I have, in various capacities, hired and fired people. Trust me, it’s tougher to fire people than you expect. But this isn’t about firing people. This is about the hiring process. If you didn’t get the job, I hope this helps you understand why.
It starts with qualifications, yes. Being qualified for a job is important.
But it really goes beyond that.
I don’t think people should beg for jobs, but being kind and polite is a good start.
There’s a trend I have found as a female hiring manager that is troubling, though, and it may be the reason you didn’t get the job: sexism.
As a hiring manager, I have gotten berated and brow-beaten by (mostly male) job seekers. It’s really as though they think, “Bitch, give me the job.”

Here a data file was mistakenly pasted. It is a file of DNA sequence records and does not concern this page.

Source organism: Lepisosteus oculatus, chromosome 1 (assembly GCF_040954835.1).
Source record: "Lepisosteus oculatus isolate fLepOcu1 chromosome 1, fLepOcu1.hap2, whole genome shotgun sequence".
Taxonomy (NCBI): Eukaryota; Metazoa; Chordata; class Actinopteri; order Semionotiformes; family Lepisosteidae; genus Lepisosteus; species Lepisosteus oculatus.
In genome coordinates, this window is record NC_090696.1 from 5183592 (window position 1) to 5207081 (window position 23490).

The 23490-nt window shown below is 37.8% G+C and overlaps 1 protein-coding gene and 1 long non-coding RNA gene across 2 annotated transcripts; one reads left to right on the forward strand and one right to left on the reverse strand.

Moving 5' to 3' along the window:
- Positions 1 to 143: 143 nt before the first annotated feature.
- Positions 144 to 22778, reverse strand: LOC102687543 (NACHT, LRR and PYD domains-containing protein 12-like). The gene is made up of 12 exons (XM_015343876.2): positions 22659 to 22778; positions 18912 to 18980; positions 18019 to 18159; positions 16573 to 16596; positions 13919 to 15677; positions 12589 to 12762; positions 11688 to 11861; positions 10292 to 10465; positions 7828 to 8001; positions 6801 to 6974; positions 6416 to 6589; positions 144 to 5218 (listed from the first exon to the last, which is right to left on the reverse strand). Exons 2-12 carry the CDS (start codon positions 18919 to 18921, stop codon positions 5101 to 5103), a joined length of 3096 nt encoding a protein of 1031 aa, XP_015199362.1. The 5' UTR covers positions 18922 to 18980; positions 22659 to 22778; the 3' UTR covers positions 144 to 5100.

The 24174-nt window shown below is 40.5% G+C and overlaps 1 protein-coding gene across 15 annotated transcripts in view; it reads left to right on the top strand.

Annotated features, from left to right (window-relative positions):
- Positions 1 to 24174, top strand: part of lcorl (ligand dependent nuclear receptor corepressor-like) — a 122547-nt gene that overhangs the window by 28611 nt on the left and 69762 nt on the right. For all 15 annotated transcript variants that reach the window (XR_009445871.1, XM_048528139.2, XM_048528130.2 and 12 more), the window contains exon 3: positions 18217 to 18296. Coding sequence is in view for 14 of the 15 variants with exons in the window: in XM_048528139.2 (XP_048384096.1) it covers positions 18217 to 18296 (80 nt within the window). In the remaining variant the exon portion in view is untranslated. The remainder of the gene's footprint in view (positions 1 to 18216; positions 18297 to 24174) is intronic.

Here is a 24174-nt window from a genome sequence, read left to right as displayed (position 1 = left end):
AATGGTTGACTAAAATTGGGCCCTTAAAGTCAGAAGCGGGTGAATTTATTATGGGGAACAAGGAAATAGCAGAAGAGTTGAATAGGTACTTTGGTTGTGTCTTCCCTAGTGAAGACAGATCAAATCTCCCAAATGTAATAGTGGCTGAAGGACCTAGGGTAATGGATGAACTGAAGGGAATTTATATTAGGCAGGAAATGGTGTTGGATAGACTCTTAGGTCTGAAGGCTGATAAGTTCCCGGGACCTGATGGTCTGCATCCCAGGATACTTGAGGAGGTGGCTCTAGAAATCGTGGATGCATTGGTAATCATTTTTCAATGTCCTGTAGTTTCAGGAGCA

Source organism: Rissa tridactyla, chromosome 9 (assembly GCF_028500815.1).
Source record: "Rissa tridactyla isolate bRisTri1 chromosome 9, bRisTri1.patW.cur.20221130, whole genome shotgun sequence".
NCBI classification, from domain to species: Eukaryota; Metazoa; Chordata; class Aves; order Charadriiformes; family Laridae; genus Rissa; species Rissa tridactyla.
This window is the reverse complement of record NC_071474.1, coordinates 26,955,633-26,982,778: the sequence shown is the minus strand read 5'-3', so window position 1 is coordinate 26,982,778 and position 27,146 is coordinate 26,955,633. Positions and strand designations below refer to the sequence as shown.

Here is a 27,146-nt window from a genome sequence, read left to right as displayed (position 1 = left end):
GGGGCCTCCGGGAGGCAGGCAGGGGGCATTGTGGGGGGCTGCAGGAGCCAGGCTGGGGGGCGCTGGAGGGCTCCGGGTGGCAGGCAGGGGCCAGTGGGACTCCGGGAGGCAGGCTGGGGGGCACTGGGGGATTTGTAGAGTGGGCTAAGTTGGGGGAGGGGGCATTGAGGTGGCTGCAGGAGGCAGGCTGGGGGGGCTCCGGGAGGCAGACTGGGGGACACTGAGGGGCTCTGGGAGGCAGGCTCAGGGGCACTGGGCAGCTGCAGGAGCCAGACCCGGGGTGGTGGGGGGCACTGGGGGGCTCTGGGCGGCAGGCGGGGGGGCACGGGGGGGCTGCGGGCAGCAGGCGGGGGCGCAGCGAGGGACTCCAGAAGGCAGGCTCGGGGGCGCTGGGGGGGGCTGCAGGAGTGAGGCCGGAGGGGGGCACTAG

I’m here to tell you that’s not going to work.
We are in a new era and part of that era is having excellent research on how outstanding teams operate. It’s known, for example, that diverse and equitable teams perform better than old, male-centered, stratified teams.
That means your sexism counts against you.
To add, we know that creating flourishing work cultures means taming the toxicity. Adding toxic people to the team means the work culture will do poorly.
There’s much more than the mere “being qualified” that goes into selecting who to hire. Some call it having good “soft skills” or a “a good EQ.” Either way, bringing a sexist team member on is a liability. I’m not going to have my other employees treated badly by you.
In the end, sexism is a losing frame of mind all around. It’s bad for you, bad for work cultures and bad for business.